New Neighbourhood Plan website launched

Today sees the launch of a new website for the Neighbourhood Plan Group. On this site you will meet the members of the Planning team and find out how they are progressing with the preparation of a Neighbourhood Plan for Dartmouth.

Your editor and his partner Brenda have designed and built the site to provide a vital means of communicating both ways between the Neighbourhood Plan team and Dartmouth’s community.

Lead by Robert Brooke. the Vision of the Steering Group, which has been set up to drive forward with the Plan preparation, is to ensure that Dartmouth is a flourishing community with a successful economic future. We are particularly keen to create new employment and business opportunities and make sure the Town has an infrastructure to meet the future needs of residents, businesses, workers and tourists.

To thrive as a coastal market town for the future, Dartmouth will require a diverse population of permanent residents, second home owners and seasonal visitors with a balanced age structure to ensure the town’s viability for the future as a place to live, work, and visit. Any new housing must reflect, therefore, the needs of such a population, and its integration as one community should be improved and strengthened by enhancing the connections between the upper part of the town and the historic town centre by the river.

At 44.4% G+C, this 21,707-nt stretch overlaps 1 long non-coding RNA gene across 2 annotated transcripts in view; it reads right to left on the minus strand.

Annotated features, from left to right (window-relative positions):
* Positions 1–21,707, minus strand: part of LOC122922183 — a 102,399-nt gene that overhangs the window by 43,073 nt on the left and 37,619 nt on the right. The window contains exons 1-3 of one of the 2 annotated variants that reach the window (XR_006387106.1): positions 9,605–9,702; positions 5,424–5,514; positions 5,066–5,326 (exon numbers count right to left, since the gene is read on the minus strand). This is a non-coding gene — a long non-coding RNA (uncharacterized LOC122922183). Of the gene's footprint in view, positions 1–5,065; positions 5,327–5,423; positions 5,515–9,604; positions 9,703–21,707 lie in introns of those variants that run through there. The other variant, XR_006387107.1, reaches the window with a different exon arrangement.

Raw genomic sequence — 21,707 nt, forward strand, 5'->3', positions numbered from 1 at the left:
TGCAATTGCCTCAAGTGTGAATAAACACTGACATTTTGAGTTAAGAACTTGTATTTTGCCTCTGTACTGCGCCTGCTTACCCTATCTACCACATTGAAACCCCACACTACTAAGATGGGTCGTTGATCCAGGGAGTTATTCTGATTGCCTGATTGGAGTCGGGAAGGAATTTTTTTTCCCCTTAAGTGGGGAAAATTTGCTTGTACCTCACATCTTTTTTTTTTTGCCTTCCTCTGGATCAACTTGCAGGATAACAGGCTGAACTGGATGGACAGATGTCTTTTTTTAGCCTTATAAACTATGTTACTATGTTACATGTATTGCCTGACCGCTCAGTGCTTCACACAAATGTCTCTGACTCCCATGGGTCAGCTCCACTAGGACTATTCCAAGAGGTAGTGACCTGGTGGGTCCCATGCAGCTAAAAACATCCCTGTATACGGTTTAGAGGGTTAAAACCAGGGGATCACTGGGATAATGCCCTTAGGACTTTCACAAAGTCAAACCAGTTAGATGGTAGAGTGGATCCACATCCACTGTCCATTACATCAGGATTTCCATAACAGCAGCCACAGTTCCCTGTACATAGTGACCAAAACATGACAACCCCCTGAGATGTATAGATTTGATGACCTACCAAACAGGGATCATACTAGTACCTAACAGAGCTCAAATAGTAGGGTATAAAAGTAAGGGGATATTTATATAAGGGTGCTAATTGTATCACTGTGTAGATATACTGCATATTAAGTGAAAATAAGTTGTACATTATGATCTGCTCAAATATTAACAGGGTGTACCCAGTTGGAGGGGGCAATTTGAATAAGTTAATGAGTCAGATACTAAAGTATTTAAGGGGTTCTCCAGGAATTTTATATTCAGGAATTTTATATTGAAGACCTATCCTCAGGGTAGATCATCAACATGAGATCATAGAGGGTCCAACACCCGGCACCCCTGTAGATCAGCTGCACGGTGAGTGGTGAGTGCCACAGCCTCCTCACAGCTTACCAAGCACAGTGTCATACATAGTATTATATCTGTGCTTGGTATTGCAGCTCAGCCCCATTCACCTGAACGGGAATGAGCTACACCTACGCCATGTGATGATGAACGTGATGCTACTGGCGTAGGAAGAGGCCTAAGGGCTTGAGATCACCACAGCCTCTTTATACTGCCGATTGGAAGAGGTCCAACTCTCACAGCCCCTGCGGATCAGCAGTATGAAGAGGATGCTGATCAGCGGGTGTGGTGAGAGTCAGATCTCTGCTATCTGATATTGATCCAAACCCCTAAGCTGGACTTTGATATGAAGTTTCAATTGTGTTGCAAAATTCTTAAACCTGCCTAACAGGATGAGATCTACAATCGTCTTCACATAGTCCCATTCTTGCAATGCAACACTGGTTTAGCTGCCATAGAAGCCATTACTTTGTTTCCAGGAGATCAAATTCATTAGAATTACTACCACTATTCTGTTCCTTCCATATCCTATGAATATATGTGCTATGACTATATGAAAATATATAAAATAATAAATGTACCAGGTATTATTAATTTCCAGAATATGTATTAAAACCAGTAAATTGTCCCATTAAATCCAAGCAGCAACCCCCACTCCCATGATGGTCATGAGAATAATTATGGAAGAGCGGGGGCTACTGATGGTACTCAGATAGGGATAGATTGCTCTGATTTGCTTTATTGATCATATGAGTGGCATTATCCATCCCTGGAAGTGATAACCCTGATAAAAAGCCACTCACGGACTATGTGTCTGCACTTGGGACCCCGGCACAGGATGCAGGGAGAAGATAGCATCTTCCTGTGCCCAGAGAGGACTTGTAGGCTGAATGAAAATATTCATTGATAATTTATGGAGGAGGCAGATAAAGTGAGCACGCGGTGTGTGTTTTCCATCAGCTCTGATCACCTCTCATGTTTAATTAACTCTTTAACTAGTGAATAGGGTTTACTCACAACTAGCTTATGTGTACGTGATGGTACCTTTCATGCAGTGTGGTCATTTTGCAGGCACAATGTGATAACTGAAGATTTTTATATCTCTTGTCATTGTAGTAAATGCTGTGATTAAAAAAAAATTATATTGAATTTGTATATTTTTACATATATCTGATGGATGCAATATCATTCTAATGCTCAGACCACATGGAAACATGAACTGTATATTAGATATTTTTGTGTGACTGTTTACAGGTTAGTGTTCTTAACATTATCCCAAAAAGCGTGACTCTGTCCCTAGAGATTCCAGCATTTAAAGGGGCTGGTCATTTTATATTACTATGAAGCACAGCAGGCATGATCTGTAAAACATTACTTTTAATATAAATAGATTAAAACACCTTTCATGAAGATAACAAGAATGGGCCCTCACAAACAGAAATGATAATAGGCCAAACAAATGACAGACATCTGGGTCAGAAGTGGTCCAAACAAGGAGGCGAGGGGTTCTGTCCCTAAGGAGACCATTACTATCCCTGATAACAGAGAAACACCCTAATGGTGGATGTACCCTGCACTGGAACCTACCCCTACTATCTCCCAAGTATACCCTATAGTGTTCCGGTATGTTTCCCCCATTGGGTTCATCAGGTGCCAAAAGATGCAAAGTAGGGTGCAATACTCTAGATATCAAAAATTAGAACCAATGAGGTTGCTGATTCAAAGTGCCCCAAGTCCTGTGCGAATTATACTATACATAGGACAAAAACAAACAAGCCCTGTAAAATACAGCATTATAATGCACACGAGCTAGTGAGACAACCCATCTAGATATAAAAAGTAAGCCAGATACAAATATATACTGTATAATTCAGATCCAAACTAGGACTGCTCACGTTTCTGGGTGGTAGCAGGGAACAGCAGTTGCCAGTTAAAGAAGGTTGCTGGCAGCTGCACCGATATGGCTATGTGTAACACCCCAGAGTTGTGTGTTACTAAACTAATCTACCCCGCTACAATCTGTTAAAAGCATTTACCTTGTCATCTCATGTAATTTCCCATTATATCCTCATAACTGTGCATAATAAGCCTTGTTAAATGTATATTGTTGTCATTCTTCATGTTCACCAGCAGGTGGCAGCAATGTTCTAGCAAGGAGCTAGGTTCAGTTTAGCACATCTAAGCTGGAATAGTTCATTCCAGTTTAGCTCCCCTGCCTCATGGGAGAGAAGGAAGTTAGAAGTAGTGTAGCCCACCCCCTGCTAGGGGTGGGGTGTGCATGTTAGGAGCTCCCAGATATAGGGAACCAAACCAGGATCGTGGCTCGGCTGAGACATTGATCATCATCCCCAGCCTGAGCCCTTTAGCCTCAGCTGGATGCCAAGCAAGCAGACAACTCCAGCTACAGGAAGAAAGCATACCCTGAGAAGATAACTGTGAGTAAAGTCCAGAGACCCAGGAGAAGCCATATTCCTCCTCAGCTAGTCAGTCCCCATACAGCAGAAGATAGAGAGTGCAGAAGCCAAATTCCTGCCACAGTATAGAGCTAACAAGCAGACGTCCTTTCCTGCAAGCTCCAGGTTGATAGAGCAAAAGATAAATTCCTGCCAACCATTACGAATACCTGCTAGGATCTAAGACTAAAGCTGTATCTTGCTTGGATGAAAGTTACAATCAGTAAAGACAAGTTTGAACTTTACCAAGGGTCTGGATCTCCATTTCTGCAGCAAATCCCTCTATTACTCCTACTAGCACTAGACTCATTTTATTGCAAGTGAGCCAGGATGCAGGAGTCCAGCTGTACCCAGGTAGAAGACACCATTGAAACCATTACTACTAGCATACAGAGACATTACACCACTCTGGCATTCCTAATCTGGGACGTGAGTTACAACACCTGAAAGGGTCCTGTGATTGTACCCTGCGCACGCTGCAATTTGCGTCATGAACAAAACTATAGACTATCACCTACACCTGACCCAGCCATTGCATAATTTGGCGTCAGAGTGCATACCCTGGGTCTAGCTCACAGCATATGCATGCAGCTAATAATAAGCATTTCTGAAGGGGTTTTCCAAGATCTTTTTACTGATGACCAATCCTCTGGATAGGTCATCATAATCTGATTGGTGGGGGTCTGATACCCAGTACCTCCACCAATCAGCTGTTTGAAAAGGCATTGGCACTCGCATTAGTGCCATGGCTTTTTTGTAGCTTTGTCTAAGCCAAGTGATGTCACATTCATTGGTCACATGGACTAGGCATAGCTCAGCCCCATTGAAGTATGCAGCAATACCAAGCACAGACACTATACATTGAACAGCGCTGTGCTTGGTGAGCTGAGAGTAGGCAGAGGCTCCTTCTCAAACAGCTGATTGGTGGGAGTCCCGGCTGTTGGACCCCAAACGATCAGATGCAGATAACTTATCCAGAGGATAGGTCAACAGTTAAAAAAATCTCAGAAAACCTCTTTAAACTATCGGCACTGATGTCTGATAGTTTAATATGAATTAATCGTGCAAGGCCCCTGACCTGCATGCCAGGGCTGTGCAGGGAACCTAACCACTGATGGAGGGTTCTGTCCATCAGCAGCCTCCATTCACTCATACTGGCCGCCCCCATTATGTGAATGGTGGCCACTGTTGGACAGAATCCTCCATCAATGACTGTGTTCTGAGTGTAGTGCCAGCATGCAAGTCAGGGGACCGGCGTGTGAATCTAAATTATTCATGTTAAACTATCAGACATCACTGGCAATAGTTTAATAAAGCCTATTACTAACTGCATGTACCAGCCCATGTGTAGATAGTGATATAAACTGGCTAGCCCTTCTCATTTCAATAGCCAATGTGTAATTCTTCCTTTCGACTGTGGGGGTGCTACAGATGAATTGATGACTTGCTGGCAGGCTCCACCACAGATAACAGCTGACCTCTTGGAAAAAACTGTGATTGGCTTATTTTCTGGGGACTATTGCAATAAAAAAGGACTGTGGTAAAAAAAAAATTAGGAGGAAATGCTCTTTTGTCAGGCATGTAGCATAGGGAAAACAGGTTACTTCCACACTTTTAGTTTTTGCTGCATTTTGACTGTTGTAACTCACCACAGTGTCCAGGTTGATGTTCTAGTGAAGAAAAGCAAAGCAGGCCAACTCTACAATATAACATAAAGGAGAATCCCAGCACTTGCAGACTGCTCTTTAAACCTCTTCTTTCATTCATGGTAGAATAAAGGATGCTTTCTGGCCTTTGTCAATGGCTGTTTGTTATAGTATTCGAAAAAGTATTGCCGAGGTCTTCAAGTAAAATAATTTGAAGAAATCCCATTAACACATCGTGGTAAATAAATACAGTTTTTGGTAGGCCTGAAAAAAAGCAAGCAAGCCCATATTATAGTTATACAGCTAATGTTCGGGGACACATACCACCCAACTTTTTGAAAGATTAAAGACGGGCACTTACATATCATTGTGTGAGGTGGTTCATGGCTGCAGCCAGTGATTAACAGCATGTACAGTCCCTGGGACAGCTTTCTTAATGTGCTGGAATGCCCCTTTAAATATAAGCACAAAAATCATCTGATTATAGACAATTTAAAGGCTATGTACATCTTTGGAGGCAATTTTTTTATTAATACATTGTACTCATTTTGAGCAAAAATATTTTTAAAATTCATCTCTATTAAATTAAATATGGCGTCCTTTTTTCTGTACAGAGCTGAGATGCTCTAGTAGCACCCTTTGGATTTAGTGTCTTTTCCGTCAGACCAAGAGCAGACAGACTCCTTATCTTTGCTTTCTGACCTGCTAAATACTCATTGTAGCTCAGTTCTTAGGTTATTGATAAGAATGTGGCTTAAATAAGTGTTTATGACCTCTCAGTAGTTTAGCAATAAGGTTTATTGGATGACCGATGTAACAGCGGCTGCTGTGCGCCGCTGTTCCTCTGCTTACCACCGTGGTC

To support a successful economic future and a flourishing community, there should be a well-functioning infrastructure, including enhanced broadband, improved transport, health and social care provision, and educational and recreational facilities, particularly for the young, but also for those seeking to develop healthier lifestyles.

The town’s economy will continue to depend in large measure on the tourism it attracts by its exceptional natural setting, marine facilities, historic interest, and cultural events. These attractions should be enhanced by an attractive mix of retail businesses, many of them independent, to meet the requirements of both tourists and residents. However, the town should also look to the future with new employment and business opportunities that reflect a green, changing economy and the revolution in working practices.

The many unique historical, green and urban spaces of Dartmouth will require protection, enhancement and conservation. All are special assets recognised as essential to the health and social well-being of those living and working in the town and vital for its economic and commercial future.

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